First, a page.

This review originally ran as part of Paste’s Glasgow Film Festival 2022 coverage.
The controversy around even the idea of Nitram was swift, loud and completely understandable. A movie depicting the events leading up to the 1996 mass shooting at Port Arthur, Tasmania—where 35 people were murdered and 23 others wounded—would inherently be profiting from the atrocity. It would humanize a man who committed inhuman acts. It would dredge up the unimaginable pain of the Tasmanian community for the sake of offering “a cautionary tale about gun control,” as if there weren’t enough of those already.
Though the raft of objections caused trouble with funding and filming locations, director Justin Kurzel—who lives in Tasmania—persisted. Troubled at the amount of young people he was meeting who’d never heard of the shooting, and concerned at the direction in which gun ownership statistics in Australia were heading, Kurzel’s conviction regarding the project’s necessity prevailed. Now there’s a film to judge on its own merits.
In that film, the character is called Nitram (the first name of the actual perpetrator spelled backwards), and is played by Caleb Landry Jones. Nitram lives with his parents (Judy Davis and Anthony LaPaglia), both fatigued from the effort of keeping a vigilant eye on their dangerously erratic grown son. Unable to maintain a conventional job, Nitram meets Helen (Essie Davis) when he’s prowling the neighborhood, offering to mow lawns in exchange for money. Unlike most of the people he encounters, Helen—an oddball herself, albeit a less threatening one—invites him in, and the two embark on an unusual romance. For a while, the two misfits achieve a fragile equilibrium.
Then tragedy strikes, and strikes again. From then on, Nitram marches unyieldingly towards the ending we know is coming.
Justin Kurzel’s Nitram does a lot of things very well—foremost amongst them, retaining a commendable level of neutrality. Concerns that the movie would pity the killer, that he’d become a misunderstood hero who wouldn’t have chosen to take such a terrible path if he hadn’t been bullied at school or was loved more by his parents, quickly prove unfounded. Nitram doesn’t go too far in the other direction either, not treating its disturbed protagonist as cartoonishly evil. You never get the sense that Kurzel is trying to tell us how to feel about Nitram. We’re asked to observe, not to judge. In a film centered on such a traumatic event, the maintaining of a perspective not overshadowed by intensity of emotion is a notable achievement.
That it’s possible is in large part thanks to Jones’ lead performance, which is as carefully calibrated as the rest of the movie. Over a host of prior roles in films like Get Out and Antiviral, Jones has established himself as a master of creepiness. The most frightening moments here—an unearthly series of screams from his hospital bed; a caress of his ailing father that becomes a brutal beating—are where he particularly excels, and yet he also shines in the softer moments, where Nitram just seems like an overgrown child. Between them, Kurzel and Landry Jones never ask us to feel sorry for Nitram, but neither do they insult our intelligence or humanity by painting him as a moustache-twirling villain.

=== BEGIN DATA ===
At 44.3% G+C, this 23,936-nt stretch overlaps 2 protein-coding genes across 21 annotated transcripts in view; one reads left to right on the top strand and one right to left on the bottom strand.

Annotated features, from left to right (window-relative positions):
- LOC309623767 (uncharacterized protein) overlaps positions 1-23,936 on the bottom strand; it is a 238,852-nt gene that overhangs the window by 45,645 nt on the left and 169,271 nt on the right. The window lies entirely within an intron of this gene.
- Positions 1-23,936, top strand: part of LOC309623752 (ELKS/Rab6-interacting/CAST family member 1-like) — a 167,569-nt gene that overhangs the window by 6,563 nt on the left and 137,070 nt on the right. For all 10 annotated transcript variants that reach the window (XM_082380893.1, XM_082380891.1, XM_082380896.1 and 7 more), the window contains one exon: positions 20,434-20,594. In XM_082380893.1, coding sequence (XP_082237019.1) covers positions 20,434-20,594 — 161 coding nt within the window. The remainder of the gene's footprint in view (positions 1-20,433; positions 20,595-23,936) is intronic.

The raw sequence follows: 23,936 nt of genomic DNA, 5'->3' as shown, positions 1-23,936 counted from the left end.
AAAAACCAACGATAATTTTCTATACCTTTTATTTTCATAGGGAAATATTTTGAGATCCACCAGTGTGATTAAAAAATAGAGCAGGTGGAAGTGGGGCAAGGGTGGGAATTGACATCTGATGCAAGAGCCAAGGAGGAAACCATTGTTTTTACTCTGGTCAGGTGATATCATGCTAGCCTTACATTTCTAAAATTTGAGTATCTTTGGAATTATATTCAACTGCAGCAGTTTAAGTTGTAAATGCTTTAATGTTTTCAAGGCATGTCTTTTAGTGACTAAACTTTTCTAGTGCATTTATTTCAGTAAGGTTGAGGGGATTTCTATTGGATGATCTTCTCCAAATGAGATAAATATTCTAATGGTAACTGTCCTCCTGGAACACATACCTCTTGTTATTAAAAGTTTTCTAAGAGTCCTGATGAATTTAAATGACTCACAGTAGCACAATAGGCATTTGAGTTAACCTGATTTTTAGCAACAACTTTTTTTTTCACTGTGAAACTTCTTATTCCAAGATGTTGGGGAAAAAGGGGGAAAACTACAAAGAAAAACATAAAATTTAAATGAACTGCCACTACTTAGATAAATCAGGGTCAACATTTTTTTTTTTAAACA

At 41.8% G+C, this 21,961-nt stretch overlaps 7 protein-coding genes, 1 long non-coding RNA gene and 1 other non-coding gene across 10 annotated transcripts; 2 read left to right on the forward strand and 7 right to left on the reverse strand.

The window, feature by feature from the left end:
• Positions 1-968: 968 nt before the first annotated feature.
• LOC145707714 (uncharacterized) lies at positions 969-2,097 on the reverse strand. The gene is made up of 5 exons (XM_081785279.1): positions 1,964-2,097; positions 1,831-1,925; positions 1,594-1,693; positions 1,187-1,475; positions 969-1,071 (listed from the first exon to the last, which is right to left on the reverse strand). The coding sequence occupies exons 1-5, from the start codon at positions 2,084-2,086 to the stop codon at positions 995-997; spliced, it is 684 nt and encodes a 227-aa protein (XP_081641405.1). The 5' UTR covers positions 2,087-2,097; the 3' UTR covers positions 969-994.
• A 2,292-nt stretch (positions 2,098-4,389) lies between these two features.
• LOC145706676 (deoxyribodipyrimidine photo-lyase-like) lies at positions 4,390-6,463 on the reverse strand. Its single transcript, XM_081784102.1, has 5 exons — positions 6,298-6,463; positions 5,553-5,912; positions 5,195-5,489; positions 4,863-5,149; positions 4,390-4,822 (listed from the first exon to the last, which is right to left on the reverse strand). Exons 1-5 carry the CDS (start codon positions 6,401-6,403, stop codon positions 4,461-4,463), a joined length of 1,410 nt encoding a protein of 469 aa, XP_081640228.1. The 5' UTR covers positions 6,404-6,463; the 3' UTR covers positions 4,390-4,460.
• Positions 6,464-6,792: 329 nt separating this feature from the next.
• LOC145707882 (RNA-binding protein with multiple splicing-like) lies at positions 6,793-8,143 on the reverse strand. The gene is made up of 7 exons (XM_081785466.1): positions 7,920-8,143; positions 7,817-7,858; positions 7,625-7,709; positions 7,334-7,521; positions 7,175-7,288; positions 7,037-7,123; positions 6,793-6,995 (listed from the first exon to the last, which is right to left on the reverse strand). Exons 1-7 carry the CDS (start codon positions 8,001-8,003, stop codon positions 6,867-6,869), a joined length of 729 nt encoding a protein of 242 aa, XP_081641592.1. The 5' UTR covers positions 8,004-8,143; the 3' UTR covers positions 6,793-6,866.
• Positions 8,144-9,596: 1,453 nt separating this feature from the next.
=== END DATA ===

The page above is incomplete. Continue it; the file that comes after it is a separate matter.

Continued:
Another potential pitfall sidestepped is in the portrayal of Nitram’s parents, whom the film treats with far more sympathy than blame. From the instant we meet them, the sheer exhaustion of constant caregiving for their terrifying son is writ large on their faces. Although Nitram’s mother is stern and his father permissive (Davis and LaPaglia are excellent as this wrung-out, mismatched parenting team), they both clearly love their damaged child. But where’s the instruction booklet in a situation like theirs? They’re doing their best for him, while struggling with the growing realization that their best is never going to be good enough.
Rather than at the feet of any one person, Nitram lays its blame on a system that could allow a clearly unhinged young man with a duffle bag containing half a million dollars to walk out of a gun shop with enough weaponry to stock a small army. The film doesn’t want for unsettling moments, but the pivotal gun shop sequence stands out for its queasy ordinariness; the laidback amiability of the salesmen is almost as discomfiting as the few scenes of overt violence.
Vitally, the shooting is kept offscreen. Kurzel trusts that the horror of the event speaks for itself; the ease with which it was allowed to happen is his overpowering concern. His most prominent editorialization comes in two title cards that close the movie, underlining how quickly Australia worked to enact gun laws that have prevented an atrocity on the scale of Port Arthur happening again, and noting how a slow erosion of those laws has meant that gun ownership in the country is now at a higher level than it was in 1996. Beyond its deeply unnerving character study, Nitram is a stark warning.
Some of the objections to Kurzel’s movie could never be satisfied; for many, its mere existence is offensive. However, Nitram does exist, and it’s difficult to imagine how it could possibly have handled its harrowing subject matter with any more sensitivity or respect.
Director: Justin Kurzel
Writer: Shaun Grant
Stars: Caleb Landry Jones, Judy Davis, Anthony LaPaglia, Essie Davis
Release Date: March 5, 2022 (Glasgow Film Festival)
Chloe Walker is a writer based in the UK. You can read her work at Culturefly, the BFI, Podcast Review, and Paste.